My mother’s family returned to Seattle after their incarceration. Her parents managed “flop-house” (cheap hotel/boarding house) hotels in the downtown/Pioneer Square area.

There was a lot of propaganda encouraging Japanese Americans (JAs) to move away from the Pacific coast after the war. My father’s family relocated to Cleveland, Ohio, and they later returned to the Seattle area in the 1960s.

My mother grew up in a mainly Japanese-speaking household, but she only spoke a few words and phrases to me. My father grew up being cared for by his Issei grandmother, so Japanese was his first language but as he grew older, English was the main language spoken in his household. It seems that in order to fit in and assimilate, to become more American, the language was lost through their generations. I took Japanese language classes in junior high school but it wasn’t a priority for me at the time, so I do regret that I didn’t take that opportunity to learn the language.

Coming from Seattle, how did you end up in New York, as a young person, and what was it like?

I was fortunate to have a mentor, Miyo Endo, a Japanese-American (JA) artist and family friend, who suggested I look into the illustration program at the School of Visual Arts in New York City (NYC). I applied without telling my parents, and to my surprise, I was accepted.

NYC was an education in itself! The intense pace, diverse cultures, museums and galleries, and more. The first day I walked out of the dorm, pedestrians were walking by so fast, it made my head spin. But there was so much to discover and learn there—I was fascinated by the city. Every day was an adventure—you never knew what you would witness or experience!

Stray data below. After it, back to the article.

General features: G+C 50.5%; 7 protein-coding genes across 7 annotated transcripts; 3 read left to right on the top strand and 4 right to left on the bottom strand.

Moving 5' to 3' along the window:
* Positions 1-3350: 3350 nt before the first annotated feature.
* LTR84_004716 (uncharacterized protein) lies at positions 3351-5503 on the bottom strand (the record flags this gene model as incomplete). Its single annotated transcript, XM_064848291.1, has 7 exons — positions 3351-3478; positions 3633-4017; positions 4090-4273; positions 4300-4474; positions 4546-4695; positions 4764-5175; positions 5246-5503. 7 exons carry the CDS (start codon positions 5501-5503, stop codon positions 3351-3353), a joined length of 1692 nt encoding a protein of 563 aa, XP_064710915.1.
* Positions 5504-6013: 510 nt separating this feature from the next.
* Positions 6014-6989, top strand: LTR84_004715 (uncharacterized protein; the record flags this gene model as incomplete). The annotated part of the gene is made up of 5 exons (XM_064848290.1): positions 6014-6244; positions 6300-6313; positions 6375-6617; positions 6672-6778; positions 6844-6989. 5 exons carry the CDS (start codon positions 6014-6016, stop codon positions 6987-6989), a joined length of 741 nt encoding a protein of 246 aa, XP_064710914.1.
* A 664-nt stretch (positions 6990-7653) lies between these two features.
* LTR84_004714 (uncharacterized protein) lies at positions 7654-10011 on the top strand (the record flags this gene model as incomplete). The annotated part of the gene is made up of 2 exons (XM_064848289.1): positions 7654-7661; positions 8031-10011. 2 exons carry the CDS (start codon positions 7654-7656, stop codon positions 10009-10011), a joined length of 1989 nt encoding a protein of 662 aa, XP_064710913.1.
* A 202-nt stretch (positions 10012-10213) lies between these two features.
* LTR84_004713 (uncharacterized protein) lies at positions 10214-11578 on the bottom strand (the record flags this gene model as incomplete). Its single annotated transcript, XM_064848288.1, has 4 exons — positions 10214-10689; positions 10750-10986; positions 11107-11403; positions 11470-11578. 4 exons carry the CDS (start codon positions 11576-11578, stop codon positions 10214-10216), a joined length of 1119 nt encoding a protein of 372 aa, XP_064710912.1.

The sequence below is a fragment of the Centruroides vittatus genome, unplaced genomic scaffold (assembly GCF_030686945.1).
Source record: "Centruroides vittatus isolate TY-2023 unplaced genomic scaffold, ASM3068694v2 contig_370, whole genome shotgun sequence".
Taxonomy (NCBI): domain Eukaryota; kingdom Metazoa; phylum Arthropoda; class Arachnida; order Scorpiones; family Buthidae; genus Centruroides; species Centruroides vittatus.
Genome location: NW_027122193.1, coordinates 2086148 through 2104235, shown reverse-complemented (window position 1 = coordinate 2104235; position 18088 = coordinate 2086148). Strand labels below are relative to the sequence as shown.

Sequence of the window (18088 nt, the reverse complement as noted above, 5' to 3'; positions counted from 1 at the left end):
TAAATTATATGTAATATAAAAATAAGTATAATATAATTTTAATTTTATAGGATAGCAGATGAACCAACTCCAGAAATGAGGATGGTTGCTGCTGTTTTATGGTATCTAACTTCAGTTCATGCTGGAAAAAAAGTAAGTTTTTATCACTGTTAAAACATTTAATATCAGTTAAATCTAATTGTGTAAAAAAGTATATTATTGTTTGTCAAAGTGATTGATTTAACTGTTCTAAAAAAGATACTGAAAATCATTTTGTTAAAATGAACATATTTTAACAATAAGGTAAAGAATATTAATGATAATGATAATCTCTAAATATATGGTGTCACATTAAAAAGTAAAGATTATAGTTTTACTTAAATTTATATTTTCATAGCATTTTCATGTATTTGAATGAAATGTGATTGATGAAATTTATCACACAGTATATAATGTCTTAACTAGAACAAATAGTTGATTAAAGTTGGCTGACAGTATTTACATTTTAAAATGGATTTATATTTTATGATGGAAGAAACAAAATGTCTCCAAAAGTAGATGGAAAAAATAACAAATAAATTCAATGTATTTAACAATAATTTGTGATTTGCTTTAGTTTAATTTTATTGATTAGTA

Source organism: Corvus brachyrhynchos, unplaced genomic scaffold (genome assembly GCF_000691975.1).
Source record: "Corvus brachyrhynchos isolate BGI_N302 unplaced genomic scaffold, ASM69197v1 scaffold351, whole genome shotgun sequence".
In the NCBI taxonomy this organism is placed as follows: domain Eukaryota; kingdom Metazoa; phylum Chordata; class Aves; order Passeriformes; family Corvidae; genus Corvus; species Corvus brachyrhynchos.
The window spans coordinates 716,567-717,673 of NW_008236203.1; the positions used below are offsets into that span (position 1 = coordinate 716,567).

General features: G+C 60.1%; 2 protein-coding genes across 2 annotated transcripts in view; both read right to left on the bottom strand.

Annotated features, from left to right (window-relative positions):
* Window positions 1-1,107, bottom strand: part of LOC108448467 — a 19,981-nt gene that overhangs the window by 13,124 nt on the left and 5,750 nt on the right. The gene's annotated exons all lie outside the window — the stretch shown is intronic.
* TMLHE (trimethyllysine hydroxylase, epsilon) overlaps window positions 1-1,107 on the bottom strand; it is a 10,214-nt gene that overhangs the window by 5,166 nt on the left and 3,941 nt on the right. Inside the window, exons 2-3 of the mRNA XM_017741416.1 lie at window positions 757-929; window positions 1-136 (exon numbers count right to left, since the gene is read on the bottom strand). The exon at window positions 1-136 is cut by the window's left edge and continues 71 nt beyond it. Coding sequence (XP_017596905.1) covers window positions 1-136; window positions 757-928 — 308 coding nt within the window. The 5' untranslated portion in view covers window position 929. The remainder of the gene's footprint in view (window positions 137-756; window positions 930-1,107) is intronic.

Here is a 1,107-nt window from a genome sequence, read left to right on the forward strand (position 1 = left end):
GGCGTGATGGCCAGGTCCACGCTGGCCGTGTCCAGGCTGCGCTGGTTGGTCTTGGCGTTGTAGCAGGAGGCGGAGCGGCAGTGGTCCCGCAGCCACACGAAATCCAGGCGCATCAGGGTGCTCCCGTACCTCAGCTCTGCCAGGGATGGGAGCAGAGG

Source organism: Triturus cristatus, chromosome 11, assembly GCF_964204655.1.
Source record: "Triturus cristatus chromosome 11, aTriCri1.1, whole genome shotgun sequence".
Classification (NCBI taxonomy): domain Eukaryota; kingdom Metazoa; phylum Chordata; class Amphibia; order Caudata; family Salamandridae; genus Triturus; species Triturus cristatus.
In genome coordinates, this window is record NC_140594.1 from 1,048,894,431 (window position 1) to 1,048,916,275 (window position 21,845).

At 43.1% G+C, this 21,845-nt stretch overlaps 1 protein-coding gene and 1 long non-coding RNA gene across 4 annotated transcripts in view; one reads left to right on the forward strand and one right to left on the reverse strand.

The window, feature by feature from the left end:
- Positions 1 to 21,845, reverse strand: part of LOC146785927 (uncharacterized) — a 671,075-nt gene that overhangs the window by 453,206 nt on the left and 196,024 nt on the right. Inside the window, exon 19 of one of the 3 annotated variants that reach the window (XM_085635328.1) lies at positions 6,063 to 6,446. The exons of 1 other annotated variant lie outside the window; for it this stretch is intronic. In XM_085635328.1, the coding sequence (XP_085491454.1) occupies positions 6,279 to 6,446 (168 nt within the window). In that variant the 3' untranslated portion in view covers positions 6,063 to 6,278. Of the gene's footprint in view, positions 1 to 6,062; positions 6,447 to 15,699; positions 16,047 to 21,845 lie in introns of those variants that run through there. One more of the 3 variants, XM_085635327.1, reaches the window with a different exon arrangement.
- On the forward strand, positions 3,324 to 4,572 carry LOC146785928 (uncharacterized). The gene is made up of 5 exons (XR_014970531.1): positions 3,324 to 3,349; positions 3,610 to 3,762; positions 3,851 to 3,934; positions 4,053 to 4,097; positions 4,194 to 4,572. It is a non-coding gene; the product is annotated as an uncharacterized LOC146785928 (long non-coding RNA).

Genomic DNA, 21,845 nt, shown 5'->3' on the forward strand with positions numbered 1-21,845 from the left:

When I was younger, I could tolerate smaller living quarters and make do with the bare minimum. The truth is that artists are survivors—they are creative, resourceful, resilient, and adaptable, and can make something amazing from nothing. As an artist, I feel that I’m carrying on the spirit of my immigrant ancestors.

How did you find your way to the local Asian Pacific American (APA) and JA community?

After attending Seattle Public Schools for ten years, I attended a small private school. I experienced culture shock, and I was trying to find ways to connect to the APA community. My mom, a Seattle Public School teacher, told me to visit her school to see a local Nikkei (Japanese descendants) drumming group, “Seattle Taiko.” I saw them perform and that was it for me!

Taiko is loud and unapologetic and breaks Nikkei  stereotypes. You feel taiko in your heart—it’s physical and emotional. And it became so empowering for me to play, especially as a young, unsure woman.

Getting involved in taiko helped me connect with the Nikkei community and build my identity and pride. Jeff Hanada and Ken Mochizuki, fellow taiko players, suggested I contact Ron Chew, then editor of the “International Examiner” (IE), about doing illustrations for the newspaper. I spent a month of my senior high school year working at the IE, where I learned about APA history and issues.

Some time after returning to Seattle from New York, Ron Chew recruited me to help with the local Wing Luke Museum’s (“The Wing”) Executive Order 9066 exhibit, which focused on the JA incarceration. This was a pivotal moment for me, as I had not heard firsthand stories about the incarceration experience.

In recent years, I have reconnected with my heritage through my art. I started painting traditional Japanese fairytales, then created portraits based on photos of local Nikkei during the 1930s, a pre-WWII time when Seattle’s Nihonmachi (Japantown) was active and vibrant. I also had the opportunity to make a large mural inspired by Bellevue Nikkei farmers and the effects of the incarceration on later generations.

Two years ago, I left my full-time job to focus on art. I wasn’t sure where I was going, but I wanted to continue to explore my identity and find my voice.